Depressing words from Brian Keene

You often see writers or other artistic types do these kind of “how to’s” about their profession. But this one, by horror author Brian Keene, struck me as being something exceptional. After talking about the economics of writing he gets into how it destroyed his marriages (well, in fairness, he acknowledges his blame there) and then talks about losing friends.

Writing has also cost me friends—both from before I became a writer and after. Childhood chums, pissed off that I mined so much of our lives for fiction. Friends from High School and old Navy buddies who I no longer had anything in common with, who assumed that just because they saw my books in stores or my movies on television that I must somehow be wealthy and hey, could I lend them a few dollars or help them get published or be the dancing monkey and star attraction to impress all their friends and family members with at their next Christmas party. Fellow writers and peers, people I’d come up with, promised to do it together with, only to have them lose touch with me when I got successful.

As one of the commenters says, “This is a fantastic and fairly horrifying post…”

1 Response to “Depressing words from Brian Keene”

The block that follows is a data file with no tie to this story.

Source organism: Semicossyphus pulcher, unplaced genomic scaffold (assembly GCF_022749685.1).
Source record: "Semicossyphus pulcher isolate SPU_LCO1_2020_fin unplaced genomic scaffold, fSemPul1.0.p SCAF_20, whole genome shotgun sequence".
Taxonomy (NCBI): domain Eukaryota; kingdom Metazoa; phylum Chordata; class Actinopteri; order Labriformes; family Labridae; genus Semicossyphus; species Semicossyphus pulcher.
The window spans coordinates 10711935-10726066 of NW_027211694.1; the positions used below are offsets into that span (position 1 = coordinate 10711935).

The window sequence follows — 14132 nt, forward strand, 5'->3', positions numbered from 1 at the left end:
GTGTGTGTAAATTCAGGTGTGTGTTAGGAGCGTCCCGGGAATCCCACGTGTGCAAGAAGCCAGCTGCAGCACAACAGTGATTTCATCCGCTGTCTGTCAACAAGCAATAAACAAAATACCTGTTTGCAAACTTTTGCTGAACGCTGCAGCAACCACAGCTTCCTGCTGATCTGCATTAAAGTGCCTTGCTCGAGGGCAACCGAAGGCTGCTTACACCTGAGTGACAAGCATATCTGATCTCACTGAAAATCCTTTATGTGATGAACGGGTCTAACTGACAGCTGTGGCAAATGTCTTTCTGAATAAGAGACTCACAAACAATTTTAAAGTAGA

1. John Saleeby

    Hey, Brian – I didn’t invite you to my Christmas party to be the dancing monkey and star attraction. I invited you because you were a good friend and I cared about you very much. I already had Wil Forbis to be the dancing monkey and my girlfriend with the great ass to be the star attraction, I invited you because the Holidays just wouldn’t be the same without my old pal Brian. Boy, being a successful Writer has sure messed you up. I’d invite you over for the Super Bowl but I don’t want you to think that I only want you there to blow everybody in the bathroom and pull a tooth out of your head every time someone says something stupid about the commercials. Oh, screw you, Brian Keene – I’ve never heard of you. Are you the guy who went to Italy to drive an ambulance during the First World War? Did you write that “Garp” book?